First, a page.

The term "laser" is an acronym for "optical amplification by stimulated emission of radiation". It is a mechanism that emits electromagnetic radiation through a stimulated emission process. The laser was the first device capable of amplifying the light wave itself. The emitted laser light is a spatially coherent narrow and low divergence beam. When the waves (or photons) of the beam have the same frequency, phase, and direction, they are said to be coherent. Some lasers emit light with a broad spectrum, or at the same time emit light of different wavelengths. According to the Encyclopedia of Laser Physics and Technology, the beam divergence of a laser beam is a measure of the speed at which the beam expands from the waist of the beam. Laser beams with narrow beam divergence are widely used in manufacturing laser pointer devices. Generally, a beam profiler is used to measure the beam divergence of a laser beam.
In electromagnetics, especially in optics, beam divergence is a measure of the angle in which the beam diameter or radius increases with the distance from the optical aperture or antenna aperture of the emitted beam. The term is only useful in the "far-field," away from any focus of the beam.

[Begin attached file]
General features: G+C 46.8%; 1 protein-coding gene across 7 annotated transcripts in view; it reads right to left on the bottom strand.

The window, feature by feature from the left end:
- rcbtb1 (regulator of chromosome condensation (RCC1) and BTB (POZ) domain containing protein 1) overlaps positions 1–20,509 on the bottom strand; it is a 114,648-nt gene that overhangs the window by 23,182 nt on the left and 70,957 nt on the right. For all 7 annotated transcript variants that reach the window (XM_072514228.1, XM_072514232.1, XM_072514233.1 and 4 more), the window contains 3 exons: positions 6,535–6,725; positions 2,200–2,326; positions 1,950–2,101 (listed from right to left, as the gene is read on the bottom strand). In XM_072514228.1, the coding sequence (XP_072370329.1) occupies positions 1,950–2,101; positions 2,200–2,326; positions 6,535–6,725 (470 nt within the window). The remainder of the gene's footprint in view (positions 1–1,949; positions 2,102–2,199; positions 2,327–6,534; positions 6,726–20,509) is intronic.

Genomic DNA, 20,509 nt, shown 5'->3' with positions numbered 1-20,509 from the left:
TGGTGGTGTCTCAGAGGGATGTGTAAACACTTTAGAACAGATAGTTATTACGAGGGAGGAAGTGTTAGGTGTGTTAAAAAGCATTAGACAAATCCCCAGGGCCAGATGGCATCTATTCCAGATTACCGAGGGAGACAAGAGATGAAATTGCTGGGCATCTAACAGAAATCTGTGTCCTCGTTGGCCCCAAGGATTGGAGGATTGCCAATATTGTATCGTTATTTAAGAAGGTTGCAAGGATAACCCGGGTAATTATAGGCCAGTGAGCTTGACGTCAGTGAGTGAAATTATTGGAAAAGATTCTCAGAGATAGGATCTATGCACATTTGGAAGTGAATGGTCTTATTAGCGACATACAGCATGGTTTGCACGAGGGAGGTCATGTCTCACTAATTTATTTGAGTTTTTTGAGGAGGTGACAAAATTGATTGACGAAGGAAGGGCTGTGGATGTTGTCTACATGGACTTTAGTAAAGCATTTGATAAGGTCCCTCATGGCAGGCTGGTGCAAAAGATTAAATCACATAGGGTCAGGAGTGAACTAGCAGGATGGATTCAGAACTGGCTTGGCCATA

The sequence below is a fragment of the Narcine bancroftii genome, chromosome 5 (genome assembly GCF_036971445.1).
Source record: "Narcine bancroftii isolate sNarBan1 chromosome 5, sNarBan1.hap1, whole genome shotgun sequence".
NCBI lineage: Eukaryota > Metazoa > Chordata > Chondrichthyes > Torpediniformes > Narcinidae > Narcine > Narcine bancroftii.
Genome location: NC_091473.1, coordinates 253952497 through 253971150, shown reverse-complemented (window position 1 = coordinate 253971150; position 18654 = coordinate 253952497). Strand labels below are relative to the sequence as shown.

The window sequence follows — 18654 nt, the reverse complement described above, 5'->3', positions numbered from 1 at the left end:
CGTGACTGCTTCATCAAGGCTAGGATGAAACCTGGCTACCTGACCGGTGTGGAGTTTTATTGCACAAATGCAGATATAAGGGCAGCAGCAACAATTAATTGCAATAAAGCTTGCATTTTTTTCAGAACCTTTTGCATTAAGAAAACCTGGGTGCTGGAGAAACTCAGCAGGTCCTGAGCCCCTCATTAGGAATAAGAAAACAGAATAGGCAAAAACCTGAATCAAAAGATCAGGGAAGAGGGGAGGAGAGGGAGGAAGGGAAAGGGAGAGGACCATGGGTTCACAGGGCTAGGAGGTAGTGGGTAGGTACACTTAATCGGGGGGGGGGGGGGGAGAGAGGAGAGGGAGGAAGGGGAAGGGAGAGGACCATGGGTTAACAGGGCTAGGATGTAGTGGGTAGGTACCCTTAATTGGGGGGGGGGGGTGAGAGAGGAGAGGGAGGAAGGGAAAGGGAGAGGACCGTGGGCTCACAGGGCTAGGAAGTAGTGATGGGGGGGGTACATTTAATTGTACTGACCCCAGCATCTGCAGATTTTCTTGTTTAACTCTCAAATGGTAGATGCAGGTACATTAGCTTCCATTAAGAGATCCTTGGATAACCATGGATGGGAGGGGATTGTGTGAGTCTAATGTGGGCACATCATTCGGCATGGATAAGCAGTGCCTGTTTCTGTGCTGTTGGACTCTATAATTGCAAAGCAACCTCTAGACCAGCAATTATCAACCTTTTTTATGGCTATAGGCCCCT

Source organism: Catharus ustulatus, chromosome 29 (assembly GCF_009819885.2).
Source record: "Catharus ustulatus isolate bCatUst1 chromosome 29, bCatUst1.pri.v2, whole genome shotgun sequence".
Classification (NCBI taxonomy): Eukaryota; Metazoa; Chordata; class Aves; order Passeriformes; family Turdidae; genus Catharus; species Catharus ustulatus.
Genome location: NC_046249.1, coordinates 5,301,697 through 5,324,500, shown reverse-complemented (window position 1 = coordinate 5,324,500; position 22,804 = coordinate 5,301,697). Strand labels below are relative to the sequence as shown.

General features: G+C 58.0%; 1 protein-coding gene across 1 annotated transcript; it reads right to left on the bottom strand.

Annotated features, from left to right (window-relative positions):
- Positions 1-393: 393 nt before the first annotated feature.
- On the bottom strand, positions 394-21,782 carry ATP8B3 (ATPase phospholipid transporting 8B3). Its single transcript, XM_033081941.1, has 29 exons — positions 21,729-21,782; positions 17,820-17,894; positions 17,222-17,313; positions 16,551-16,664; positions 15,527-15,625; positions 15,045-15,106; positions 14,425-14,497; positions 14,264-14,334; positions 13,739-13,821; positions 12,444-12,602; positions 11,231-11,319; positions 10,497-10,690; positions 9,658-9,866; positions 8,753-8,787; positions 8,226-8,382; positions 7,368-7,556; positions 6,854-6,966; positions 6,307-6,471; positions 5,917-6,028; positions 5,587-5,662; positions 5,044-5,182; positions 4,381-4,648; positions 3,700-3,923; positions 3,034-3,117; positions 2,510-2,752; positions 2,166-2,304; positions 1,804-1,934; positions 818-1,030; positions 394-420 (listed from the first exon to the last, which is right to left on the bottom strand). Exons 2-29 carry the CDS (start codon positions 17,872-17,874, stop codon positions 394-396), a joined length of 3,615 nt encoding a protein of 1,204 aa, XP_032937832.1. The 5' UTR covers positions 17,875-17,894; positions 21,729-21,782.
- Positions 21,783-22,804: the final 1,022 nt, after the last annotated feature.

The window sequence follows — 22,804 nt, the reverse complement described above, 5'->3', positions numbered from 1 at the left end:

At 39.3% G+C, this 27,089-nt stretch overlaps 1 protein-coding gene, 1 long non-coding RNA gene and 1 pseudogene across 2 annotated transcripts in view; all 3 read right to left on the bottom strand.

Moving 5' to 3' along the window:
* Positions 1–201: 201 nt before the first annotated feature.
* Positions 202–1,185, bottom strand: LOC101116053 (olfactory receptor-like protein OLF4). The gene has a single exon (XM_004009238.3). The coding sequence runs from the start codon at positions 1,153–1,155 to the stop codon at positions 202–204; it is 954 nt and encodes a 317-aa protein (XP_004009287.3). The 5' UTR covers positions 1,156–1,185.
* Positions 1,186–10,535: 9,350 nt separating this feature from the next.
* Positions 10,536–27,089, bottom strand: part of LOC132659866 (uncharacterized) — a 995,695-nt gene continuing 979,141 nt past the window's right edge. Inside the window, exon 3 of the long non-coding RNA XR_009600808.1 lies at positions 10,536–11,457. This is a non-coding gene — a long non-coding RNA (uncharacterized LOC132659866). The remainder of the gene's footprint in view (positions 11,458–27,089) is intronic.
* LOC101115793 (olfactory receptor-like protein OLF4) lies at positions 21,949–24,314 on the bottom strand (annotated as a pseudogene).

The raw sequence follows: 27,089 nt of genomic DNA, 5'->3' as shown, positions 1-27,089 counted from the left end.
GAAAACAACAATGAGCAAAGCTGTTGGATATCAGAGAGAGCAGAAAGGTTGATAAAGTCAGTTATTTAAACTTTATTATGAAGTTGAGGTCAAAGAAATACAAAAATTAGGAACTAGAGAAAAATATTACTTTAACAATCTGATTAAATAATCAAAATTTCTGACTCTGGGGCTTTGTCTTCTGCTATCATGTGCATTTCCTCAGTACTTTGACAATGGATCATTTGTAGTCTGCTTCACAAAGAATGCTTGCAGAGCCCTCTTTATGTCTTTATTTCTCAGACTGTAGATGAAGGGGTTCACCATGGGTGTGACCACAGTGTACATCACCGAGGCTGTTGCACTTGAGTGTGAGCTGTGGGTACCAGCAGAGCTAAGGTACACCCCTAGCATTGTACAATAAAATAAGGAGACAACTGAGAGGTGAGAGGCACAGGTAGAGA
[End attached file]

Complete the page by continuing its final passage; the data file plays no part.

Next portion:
The Gaussian beam is an electromagnetic radiation beam whose lateral beam and intensity (diffracted illuminance) distribution is described by a Gaussian function.
The beam parameters control the behavior and geometry of the Gaussian beam. The important beam parameters are described in the beam divergence angle.
However, when the beam spreads for extended periods of time, it will slowly diverge or spread out. For electromagnetic beams, beam divergence is the angular angle at which the transmitted beam appears, and the size or diameter increases with the distance from the optical aperture.